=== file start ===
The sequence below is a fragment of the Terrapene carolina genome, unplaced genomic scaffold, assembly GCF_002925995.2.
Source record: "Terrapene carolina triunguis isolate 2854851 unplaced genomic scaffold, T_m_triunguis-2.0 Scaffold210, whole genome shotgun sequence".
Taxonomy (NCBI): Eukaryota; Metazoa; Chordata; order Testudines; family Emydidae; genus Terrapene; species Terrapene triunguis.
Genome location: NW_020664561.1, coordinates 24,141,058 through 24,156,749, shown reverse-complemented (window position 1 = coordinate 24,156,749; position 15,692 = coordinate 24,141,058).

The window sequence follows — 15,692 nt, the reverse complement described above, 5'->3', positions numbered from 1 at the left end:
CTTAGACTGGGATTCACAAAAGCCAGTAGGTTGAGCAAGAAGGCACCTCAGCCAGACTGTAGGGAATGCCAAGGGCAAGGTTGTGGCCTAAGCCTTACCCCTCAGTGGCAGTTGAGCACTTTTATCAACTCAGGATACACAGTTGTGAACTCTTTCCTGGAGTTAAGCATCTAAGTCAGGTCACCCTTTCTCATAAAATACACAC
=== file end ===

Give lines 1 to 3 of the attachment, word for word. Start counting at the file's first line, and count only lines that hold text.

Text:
The sequence below is a fragment of the Terrapene carolina genome, unplaced genomic scaffold, assembly GCF_002925995.2.
Source record: "Terrapene carolina triunguis isolate 2854851 unplaced genomic scaffold, T_m_triunguis-2.0 Scaffold210, whole genome shotgun sequence".
Taxonomy (NCBI): Eukaryota; Metazoa; Chordata; order Testudines; family Emydidae; genus Terrapene; species Terrapene triunguis.